Here’s a scenario: The lecturer discusses suffering in the context of justice, fairness, innocence citing inter alia the Old Testament the text according to the prophet Isaiah (suffering servant songs, Is 42-53) and the paradigm of the suffering servant. After the lecture small groups form and the notion of personal suffering becomes the hot topic.
In one discussion, members discuss instances in his or her experience of personal suffering and coping. I, personally, mentioned that I suffer when I see injustice–or what I perceive to be injustice–and I feel an urge to correct it or at least to speak up. I mentioned that I have to curb that urge by reflection and analysis if only to ensure that I myself am being just and fair in presuming correction is required, and to not to assume an I-have-a-fix-for-everything attitude.
A couple of days later, curiously enough, a colleague rather agressively and judgmentally told me that I should seek help because either I was “blowing smoke up everyone’s skirts” [sic] or I am schizoid (hence needing “help”). He was referring to my representations on these blogs as compared to what I said about my personal suffering. I asked if he could tell me what specifically bothered him but his reply was ambiguous: “All of it.” This was the signal that his monologue was going to remain monologue. So I listened patiently until he worked himself into a froth of judgmentalism and self-righteousness, finally fizzled out and (I presume chagrined) left the room. (I was tempted to ask why he hadn’t simply left a public comment but felt that would go nowhere; too many people are lurkers, and don’t have the constitution to make a public showing.) Be not mistaken: even today “good Christians” are still burning “heretics” (viz. dissenters). Now, after being subjected to that, I’m suffering, interpreting it, translating it, finding meaning in it, expressing it…being transformed by it.
But there is another positive turn to all of the monologue and the ensuing confusion: I was called to reflect whether I might be in some way like the hypocrite I intended to expose. Was I unauthentic or was I representing my truth on the subject matter under discussion? Was there a real question of “blowing smoke,” or was my monologuing colleague wounded, suffering because of a threat to self or to something that, if attacked, would wound him, too? Was he suffering and needed a sounding board? These were serious questions and I reflected on them for this blog.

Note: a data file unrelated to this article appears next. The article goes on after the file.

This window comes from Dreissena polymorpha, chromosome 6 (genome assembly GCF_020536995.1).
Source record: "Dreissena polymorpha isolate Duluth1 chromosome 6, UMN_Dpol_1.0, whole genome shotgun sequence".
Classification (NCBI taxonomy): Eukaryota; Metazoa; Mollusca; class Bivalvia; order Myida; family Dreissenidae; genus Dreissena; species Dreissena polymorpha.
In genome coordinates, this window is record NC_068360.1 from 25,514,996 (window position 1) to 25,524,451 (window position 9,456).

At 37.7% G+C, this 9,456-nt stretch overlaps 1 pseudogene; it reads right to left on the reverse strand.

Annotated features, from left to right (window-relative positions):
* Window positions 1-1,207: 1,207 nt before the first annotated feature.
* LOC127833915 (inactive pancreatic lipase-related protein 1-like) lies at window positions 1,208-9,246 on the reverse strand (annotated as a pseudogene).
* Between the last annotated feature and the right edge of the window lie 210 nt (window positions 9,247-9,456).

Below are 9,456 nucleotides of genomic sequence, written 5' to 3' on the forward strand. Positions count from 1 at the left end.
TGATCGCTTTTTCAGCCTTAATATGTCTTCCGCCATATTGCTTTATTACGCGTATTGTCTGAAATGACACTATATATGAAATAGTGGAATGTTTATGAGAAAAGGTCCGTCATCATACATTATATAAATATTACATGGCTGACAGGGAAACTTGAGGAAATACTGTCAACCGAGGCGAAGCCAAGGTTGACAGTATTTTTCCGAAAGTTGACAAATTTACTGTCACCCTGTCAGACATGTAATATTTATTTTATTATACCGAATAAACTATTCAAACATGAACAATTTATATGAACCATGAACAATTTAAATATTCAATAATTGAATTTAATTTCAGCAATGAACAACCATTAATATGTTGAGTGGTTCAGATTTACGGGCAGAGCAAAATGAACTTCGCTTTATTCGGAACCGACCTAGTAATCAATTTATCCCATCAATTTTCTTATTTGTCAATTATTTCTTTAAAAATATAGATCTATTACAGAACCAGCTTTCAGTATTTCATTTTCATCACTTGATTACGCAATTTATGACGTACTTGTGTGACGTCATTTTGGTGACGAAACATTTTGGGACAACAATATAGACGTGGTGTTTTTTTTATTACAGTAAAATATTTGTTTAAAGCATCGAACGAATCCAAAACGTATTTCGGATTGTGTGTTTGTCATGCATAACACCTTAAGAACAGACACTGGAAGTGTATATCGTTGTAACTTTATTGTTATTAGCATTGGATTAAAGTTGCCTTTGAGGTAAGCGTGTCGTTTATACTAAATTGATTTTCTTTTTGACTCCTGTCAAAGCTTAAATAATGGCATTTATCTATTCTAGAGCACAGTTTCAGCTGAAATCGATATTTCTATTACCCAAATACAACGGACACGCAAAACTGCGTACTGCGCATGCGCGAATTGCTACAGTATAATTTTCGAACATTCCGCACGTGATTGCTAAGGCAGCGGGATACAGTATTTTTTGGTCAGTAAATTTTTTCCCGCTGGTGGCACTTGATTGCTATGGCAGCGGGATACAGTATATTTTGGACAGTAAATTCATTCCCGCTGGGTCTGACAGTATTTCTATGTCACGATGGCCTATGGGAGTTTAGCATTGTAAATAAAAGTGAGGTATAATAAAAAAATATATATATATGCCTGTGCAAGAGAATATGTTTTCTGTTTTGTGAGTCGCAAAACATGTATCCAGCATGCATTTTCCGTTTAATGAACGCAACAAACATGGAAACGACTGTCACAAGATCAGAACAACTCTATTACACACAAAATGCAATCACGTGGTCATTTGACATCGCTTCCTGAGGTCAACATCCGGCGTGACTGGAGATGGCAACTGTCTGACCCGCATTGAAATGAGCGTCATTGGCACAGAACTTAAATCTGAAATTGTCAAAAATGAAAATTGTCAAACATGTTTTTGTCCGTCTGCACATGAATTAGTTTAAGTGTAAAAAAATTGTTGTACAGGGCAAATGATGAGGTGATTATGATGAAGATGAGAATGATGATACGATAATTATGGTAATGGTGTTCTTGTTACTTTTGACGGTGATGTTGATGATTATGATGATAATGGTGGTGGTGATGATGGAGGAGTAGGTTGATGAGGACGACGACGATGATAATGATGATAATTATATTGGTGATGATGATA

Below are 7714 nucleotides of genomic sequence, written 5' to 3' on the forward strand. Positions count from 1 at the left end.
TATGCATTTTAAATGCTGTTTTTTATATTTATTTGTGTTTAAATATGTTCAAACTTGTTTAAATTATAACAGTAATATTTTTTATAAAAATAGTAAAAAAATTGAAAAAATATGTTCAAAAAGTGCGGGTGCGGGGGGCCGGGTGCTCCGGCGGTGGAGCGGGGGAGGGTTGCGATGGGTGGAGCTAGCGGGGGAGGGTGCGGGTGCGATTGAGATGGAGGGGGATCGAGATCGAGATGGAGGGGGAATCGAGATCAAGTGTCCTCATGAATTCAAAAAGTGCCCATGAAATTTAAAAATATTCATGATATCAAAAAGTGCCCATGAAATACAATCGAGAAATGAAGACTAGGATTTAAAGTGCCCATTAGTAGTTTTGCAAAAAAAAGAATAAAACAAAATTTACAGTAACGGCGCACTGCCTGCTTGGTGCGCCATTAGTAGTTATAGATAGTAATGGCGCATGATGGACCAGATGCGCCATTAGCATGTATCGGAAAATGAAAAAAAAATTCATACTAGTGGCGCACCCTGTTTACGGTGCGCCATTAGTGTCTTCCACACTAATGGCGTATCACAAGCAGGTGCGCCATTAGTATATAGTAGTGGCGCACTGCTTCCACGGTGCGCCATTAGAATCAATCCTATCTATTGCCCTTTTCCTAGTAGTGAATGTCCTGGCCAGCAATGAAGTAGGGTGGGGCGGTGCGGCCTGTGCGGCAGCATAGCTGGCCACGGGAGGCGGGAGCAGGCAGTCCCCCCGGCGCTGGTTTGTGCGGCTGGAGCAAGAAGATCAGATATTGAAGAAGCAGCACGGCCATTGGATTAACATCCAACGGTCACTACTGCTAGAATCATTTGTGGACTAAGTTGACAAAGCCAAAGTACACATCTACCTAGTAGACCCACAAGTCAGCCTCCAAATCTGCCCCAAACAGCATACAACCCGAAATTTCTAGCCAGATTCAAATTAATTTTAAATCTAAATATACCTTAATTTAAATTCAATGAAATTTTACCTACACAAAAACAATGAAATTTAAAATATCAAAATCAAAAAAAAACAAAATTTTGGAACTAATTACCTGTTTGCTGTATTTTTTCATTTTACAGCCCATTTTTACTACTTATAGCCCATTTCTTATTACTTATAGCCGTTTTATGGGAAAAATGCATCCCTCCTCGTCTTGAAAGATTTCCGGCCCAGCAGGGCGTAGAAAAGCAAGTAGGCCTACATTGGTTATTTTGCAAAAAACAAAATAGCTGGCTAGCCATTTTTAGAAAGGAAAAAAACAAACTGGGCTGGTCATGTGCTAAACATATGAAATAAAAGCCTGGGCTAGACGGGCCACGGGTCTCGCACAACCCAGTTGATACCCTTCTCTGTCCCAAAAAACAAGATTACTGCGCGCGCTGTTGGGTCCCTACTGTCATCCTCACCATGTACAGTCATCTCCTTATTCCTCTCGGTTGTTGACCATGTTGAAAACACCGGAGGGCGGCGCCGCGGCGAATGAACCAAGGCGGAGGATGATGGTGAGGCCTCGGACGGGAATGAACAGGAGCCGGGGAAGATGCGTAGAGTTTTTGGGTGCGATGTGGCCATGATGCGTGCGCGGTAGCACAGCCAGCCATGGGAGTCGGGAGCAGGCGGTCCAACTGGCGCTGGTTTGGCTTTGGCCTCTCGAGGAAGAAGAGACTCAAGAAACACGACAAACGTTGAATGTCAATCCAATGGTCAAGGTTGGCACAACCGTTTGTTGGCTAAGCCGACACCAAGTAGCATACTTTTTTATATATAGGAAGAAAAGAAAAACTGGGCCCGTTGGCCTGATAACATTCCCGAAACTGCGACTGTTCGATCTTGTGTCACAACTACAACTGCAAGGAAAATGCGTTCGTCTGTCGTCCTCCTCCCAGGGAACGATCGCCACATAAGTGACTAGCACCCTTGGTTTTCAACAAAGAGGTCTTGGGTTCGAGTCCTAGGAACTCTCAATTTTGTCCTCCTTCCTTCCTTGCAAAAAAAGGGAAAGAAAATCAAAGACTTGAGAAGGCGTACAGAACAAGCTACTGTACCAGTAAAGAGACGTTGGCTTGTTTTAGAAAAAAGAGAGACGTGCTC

But enough about me. The real gripper is not my own experiences but those related by an acquaintance who shared that his suffering, personal and other, comes when one has gifts, offers them but is stifled by a boss or leaders who have their own agendas. I can empathize with that experience and can almost feel the pain and frustration of the individual who feels gifted, who is experiencing a calling, and for one reason or the other, be it gender, orientation, tradition, a sense of autonomy, dissent, whatever, is asphyxiated because of the other’s anxiety, fear, envy, ignorance indwelling and the suffering it causes, the suffering of being possessed by one’s own passions or fictions.
I reflected on all of this and came to a word and a notion: hypocrisy and how it causes suffering.
What happens, then, to that “holy” energy when it’s stiffled. We all react differently; some get angry and come out kickin’ and swingin’, some might invest the gifts and energy elsewhere, depriving those in need of the nourishment from vital charisms, some might simply go into seclusion, again depriving the world of their gifts and living in aridness. It’s all a form of suffering, isn’t it. Thinking about it, now is a good time for introspection, reflection, correction.
[Before you read on. Take a full minute to think about this so far. Don’t blow it off. Take 10 deep breaths and between each, reflect on suffering.]
This is all the worse when this evil finds purchase in the bosom of the church or in other institutions of pastoral care and ministry. Why? Well, the response is obvious and so is all the more insidious because it’s so frequently ignored, swept under the carpet. Why? Because of selfishness, a human need to be one of the pack, the drive to be alpha somewhere, anywhere, even if for some it’s in a subterranean den of thieves. Why is it then that so many persons insinuate themselves into positions in which they wear the mask of compassion, humility, love, charity, etc. but in the words of the evangelist Matthew, paraphrasing the prophet Isaiah (cf Is 29:13), who teaches: “This people draweth nigh unto me with their mouth, and honoureth me with their lips; but their heart is far from me.” (Mt 15).
And so we return to the image of the illusory man I chose to be the poster image for this series. Have another look at him and think of how it makes you feel.
We find this confusing presentation in the pews, in the educational institutions, in the workplace, and the beast is called hypocricy. Hypocricy is the subject of my upcoming Opinion series.
Installment No. 2: Hypocrisy-The Church Breaker